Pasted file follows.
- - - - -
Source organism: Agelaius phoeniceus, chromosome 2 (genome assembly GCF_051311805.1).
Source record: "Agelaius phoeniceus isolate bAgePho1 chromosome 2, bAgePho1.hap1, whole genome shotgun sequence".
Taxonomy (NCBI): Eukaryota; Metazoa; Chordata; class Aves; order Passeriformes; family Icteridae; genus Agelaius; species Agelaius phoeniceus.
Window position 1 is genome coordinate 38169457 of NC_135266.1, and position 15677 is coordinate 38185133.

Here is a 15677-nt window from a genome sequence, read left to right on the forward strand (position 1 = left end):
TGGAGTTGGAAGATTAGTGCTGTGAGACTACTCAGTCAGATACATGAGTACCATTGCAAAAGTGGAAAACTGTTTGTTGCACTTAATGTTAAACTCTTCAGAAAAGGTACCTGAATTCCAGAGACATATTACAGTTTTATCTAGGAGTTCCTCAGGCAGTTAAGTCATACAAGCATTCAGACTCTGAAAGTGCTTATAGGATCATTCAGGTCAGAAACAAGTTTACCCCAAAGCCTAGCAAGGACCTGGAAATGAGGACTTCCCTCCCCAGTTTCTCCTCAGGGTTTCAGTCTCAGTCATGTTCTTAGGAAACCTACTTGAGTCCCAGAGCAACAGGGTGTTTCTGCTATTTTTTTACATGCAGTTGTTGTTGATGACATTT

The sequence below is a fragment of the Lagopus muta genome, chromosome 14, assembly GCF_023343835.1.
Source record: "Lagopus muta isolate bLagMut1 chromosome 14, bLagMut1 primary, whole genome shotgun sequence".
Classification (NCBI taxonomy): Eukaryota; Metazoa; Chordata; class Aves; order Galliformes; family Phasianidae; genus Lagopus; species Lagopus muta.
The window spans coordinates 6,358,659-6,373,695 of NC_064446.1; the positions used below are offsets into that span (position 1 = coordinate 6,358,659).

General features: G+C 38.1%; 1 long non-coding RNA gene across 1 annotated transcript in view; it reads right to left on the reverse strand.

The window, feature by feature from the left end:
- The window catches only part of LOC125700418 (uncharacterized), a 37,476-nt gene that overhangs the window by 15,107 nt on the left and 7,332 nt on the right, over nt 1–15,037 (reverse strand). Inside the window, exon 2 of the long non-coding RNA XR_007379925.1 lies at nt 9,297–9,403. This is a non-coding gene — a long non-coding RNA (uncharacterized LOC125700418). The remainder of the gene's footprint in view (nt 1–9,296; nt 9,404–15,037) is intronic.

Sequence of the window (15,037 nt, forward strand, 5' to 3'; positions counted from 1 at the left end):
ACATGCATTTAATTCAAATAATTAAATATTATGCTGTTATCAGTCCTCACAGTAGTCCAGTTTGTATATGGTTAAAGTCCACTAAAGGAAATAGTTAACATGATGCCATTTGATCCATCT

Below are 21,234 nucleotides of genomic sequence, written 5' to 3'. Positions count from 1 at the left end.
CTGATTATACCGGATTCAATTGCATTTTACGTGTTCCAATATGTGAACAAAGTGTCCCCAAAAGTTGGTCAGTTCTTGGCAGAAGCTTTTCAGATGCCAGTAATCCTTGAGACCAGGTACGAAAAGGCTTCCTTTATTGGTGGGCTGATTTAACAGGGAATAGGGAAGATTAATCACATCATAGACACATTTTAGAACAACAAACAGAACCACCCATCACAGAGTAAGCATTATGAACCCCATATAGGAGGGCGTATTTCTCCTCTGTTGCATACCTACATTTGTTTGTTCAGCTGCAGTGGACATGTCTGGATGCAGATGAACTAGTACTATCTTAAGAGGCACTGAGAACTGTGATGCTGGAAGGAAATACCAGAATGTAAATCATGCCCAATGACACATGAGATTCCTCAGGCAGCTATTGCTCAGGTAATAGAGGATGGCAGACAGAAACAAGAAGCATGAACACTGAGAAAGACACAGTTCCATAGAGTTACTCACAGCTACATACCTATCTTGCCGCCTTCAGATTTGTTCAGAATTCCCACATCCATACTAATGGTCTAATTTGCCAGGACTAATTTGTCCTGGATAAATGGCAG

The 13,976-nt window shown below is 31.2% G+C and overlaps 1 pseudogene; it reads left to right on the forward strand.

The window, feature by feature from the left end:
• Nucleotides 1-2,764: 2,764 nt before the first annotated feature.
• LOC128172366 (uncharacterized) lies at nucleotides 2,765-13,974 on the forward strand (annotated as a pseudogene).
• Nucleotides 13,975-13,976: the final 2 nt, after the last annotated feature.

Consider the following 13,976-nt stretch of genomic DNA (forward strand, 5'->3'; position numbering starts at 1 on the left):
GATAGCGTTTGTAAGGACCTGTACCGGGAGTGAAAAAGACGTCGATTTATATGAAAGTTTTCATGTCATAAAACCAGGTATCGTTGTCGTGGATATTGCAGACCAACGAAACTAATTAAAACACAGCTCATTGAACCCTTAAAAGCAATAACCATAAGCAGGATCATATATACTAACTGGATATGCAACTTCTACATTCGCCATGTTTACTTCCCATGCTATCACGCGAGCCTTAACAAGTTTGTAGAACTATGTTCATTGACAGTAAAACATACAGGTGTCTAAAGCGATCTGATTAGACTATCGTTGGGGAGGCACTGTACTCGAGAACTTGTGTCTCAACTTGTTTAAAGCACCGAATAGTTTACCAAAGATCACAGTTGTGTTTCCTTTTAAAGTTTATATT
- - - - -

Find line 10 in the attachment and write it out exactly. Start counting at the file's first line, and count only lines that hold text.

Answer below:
The window spans coordinates 6,358,659-6,373,695 of NC_064446.1; the positions used below are offsets into that span (position 1 = coordinate 6,358,659).